&ball; Physics 12, 44
A folding model produces a metamaterial with properties that can be adjusted over a wide range.
The origami is not just for making paper sculptures; Engineers develop origami-inspired structures that unfold in space and in blood vessels. Researchers led by Glaucio Paulino of Georgia Institute of Technology in Atlanta have demonstrated a new folding model that produces a 2D material whose mechanical properties can be set over a wide range. The periodic folding pattern consists of a network of folds, some of which can produce a "mountain ridge" or "valley", depending on how they bend. The passage of a fold from one mountain to another causes a modification of the Poisson's ratio, which describes the degree of shrinkage of a material in a direction along a perpendicular direction. Researchers could adopt a complete switch to all reversible folds, transforming the material from a positive Poisson ratio (egg box mode) to a negative mode ratio (Miura mode). They can also switch to the selected rows of the model, resulting in a hybrid fold.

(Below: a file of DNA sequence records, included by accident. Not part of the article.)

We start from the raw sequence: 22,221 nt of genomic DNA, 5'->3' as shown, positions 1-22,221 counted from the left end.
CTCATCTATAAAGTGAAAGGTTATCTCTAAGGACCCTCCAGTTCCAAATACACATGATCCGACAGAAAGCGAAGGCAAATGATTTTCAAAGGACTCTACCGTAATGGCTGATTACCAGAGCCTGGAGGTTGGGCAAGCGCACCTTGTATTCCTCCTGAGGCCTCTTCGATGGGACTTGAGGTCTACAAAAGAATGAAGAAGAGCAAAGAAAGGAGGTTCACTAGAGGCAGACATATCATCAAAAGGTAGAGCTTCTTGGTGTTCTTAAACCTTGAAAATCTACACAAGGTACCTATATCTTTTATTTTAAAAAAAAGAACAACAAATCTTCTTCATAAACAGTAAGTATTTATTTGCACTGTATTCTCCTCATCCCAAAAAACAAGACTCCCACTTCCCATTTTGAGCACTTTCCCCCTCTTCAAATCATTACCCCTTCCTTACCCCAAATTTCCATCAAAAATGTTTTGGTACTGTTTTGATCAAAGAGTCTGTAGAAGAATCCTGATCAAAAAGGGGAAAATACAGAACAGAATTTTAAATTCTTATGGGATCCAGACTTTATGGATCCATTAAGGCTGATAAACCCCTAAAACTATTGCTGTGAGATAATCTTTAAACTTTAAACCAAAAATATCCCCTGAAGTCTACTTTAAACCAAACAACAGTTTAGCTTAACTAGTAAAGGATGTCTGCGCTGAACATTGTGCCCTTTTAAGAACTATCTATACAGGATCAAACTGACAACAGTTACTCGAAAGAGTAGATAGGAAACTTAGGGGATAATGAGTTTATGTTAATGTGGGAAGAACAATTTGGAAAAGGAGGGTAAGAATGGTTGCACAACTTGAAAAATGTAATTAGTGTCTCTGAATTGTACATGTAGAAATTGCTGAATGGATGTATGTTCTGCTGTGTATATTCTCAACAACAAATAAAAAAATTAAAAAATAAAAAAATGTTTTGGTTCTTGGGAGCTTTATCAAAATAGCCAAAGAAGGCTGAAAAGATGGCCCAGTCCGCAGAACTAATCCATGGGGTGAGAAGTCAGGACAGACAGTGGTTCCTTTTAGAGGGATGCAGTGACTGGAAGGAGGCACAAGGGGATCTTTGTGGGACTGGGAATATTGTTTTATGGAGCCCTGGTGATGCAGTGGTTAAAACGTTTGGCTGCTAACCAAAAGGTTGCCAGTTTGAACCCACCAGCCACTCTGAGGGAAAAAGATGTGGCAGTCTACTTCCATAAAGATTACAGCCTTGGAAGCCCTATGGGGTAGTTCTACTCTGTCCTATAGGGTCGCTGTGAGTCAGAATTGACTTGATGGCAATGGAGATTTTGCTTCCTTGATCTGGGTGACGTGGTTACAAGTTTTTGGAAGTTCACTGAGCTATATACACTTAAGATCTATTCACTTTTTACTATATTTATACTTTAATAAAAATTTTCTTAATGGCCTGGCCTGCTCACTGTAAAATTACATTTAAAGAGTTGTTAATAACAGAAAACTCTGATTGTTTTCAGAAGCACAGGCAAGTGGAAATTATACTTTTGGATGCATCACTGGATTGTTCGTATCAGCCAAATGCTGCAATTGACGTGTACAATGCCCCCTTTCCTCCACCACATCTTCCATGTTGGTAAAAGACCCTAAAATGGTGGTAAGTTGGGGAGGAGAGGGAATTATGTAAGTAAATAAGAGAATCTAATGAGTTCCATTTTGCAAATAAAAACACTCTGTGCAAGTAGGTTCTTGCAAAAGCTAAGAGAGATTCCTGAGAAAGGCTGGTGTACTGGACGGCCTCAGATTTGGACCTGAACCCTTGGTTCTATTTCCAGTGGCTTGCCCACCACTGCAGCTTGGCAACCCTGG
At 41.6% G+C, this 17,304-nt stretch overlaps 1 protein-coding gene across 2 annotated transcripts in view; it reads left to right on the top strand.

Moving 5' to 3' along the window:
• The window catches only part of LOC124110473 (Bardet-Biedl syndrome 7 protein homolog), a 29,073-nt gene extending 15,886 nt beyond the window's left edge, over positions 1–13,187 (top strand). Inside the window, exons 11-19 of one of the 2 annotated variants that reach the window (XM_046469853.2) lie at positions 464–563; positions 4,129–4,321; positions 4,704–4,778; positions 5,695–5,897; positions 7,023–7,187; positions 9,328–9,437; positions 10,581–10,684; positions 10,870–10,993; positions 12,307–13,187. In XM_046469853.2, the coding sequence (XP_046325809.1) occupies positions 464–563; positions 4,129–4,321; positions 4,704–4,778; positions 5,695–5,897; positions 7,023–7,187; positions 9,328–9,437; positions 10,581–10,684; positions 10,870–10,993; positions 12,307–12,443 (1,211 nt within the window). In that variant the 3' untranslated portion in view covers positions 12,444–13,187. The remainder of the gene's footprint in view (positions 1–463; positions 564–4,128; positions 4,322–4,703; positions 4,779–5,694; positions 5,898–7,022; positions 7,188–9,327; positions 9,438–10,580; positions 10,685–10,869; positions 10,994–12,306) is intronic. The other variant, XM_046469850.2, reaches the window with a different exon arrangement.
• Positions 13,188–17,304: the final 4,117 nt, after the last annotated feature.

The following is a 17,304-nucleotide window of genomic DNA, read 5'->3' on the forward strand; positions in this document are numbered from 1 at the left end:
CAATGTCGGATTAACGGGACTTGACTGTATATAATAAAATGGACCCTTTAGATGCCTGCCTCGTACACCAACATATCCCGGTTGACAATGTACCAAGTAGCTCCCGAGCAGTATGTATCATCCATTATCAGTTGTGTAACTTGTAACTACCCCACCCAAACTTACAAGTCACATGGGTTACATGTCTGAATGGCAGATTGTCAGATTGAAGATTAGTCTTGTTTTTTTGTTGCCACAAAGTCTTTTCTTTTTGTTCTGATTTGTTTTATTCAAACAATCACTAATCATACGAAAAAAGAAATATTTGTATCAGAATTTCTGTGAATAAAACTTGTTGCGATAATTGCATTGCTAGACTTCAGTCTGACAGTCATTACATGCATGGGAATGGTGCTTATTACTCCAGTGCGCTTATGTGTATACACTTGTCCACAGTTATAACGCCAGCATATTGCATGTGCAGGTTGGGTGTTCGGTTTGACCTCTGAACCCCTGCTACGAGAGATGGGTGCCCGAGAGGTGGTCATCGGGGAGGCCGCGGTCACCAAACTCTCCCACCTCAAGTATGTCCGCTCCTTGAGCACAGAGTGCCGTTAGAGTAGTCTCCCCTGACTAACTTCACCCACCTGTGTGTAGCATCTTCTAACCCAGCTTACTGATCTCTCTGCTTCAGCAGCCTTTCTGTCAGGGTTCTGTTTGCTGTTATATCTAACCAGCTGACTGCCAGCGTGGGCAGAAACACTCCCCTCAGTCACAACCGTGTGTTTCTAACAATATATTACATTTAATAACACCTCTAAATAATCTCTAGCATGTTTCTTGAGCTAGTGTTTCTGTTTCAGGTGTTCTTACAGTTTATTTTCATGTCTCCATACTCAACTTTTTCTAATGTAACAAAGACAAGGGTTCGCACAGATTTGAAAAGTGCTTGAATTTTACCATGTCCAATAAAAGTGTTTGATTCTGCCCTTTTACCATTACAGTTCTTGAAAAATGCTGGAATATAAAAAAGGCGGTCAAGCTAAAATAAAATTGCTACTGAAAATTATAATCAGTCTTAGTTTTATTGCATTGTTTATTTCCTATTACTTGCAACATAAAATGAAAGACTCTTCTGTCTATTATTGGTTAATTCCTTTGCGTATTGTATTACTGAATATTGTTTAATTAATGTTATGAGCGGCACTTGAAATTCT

Hybrid folds could lead to structures with a new level of versatility, says Paulino. For example, some concert halls have adjustable acoustic origami structures to control the projection of sound. With a greater variety of configurations, such structures could provide a more personalized musical experience. Paulino is also interested in designing an origami-based drone accident protection system that could be modified depending on flight conditions.
This research is published in Letters of physical examination.
David Ehrenstein is the focus editor for Physics.